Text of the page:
Cayman Islands defends decision to review immigration legislation
The Cayman islands government has defended its decision to review the immigration legislation, even as a group announced plans to stage a protest march next month.
Premier Alden McLaughlin told business leaders that he believed the fear is about the “floodgates opening” and that based on the utterances he has heard so far “they are completely mistaken as to what is being proposed and the effect it is likely to have”.
The government intends to bring the new legislation for debate next month and one of the key concerns centers on the right to apply for residency in the British Overseas Territory.
Premier McLaughlin said that it does not mean all persons who have applied for permanent residency would receive it and that even those who happen to reach the eighth year of the nine year period, would also have to go through a much more stringent points system.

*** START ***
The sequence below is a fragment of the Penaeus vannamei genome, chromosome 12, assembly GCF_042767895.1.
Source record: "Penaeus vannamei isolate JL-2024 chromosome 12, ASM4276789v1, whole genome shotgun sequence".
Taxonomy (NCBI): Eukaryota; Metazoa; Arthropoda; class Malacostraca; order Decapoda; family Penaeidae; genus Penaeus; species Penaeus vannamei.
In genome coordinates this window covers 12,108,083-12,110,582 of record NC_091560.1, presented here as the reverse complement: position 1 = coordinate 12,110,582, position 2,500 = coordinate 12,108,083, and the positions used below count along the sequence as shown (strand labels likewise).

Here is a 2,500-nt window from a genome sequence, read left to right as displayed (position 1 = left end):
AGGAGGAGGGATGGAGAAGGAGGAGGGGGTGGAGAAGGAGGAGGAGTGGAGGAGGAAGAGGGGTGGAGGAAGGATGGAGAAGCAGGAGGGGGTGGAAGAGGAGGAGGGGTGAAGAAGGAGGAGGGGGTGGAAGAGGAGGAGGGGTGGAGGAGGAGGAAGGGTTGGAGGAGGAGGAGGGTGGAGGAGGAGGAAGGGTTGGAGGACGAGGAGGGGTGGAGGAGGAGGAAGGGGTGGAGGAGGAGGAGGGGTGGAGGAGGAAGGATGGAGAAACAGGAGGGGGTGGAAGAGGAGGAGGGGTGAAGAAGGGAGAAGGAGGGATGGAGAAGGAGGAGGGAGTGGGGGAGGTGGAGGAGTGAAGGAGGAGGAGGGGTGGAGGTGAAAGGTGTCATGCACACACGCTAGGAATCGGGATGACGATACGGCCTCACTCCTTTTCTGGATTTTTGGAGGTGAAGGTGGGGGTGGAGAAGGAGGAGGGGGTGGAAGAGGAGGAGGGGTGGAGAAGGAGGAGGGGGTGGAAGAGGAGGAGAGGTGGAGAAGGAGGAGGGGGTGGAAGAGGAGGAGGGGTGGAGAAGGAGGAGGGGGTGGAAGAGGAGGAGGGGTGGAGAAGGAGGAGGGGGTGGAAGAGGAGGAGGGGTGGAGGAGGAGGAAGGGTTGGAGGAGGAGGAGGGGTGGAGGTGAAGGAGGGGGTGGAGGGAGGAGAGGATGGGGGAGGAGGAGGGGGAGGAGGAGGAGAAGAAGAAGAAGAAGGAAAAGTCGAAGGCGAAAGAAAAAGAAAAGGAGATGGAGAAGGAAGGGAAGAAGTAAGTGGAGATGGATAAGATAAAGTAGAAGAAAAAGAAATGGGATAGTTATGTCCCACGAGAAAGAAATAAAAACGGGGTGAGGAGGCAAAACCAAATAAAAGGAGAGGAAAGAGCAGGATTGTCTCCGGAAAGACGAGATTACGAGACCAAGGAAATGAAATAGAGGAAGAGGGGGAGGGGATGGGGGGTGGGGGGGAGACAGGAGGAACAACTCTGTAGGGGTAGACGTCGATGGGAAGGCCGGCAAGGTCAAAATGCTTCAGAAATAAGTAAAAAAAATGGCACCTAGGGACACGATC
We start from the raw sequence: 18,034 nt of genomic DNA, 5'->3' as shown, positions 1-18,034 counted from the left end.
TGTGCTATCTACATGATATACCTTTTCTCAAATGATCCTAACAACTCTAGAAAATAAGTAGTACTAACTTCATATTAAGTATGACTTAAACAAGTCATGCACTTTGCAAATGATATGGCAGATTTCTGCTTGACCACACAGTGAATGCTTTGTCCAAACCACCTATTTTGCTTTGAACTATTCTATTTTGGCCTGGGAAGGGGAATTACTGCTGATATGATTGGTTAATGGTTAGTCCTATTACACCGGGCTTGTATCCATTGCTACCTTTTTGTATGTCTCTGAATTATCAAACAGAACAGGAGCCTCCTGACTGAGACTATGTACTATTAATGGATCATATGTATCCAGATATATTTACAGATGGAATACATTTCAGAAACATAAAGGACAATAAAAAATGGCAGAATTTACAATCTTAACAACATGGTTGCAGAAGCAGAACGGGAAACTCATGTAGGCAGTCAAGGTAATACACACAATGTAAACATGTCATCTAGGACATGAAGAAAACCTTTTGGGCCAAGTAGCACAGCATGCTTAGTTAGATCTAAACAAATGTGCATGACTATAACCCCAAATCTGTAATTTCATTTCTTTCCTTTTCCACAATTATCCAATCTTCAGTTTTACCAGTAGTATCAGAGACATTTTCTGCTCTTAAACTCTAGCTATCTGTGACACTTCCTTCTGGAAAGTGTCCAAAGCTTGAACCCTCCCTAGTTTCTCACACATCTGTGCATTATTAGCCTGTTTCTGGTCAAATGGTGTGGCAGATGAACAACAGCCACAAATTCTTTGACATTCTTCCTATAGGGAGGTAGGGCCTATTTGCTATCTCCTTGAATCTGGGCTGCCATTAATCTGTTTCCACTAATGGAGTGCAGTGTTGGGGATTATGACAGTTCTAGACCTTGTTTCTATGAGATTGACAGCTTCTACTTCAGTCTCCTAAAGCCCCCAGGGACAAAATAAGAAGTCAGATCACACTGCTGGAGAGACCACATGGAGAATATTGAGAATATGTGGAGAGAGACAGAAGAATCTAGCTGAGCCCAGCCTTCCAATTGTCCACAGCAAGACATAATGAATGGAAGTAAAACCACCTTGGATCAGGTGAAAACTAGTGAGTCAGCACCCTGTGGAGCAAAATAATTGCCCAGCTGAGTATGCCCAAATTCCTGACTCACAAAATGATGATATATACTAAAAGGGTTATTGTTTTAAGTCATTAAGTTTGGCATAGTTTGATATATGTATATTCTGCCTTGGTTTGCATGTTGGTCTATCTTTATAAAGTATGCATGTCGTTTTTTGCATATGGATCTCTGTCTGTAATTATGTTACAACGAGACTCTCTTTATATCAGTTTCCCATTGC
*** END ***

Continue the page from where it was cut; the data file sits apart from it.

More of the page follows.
The application fee is being increased from US$250 to US$1,000 in addition to others fees paid in advance.
“Hopefully it will discourarage what we call frivolous applications, that is applications by persons who don’t have a chance,” he said, adding that he believes there were more people in support of the reform that those against the proposed measures.
“We have paid attention to the concerns that have been expressed to us all along. That is why we have made adjustments,” he said, noting it is the right of every individual to demonstrate.
Meanwhile, the group, Truly for Cayman, said it would stage the demonstration on October 11